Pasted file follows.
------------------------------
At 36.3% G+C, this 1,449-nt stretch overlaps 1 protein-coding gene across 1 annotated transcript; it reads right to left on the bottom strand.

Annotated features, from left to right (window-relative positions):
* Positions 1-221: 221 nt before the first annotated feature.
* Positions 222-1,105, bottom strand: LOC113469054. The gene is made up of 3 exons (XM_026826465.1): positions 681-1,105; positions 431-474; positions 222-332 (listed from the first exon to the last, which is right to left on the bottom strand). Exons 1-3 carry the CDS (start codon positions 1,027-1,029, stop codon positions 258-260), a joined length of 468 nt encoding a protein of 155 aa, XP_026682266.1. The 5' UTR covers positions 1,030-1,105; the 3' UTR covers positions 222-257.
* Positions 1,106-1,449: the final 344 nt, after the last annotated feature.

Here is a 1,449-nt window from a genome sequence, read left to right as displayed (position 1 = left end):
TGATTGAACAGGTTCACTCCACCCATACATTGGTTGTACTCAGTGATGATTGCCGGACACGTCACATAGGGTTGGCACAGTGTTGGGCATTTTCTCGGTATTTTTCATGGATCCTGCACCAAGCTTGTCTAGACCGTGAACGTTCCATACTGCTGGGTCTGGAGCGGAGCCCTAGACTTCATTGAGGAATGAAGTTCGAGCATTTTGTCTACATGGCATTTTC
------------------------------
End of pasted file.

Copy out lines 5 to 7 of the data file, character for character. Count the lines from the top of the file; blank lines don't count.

* Positions 1,106-1,449: the final 344 nt, after the last annotated feature.

Here is a 1,449-nt window from a genome sequence, read left to right as displayed (position 1 = left end):
TGATTGAACAGGTTCACTCCACCCATACATTGGTTGTACTCAGTGATGATTGCCGGACACGTCACATAGGGTTGGCACAGTGTTGGGCATTTTCTCGGTATTTTTCATGGATCCTGCACCAAGCTTGTCTAGACCGTGAACGTTCCATACTGCTGGGTCTGGAGCGGAGCCCTAGACTTCATTGAGGAATGAAGTTCGAGCATTTTGTCTACATGGCATTTTC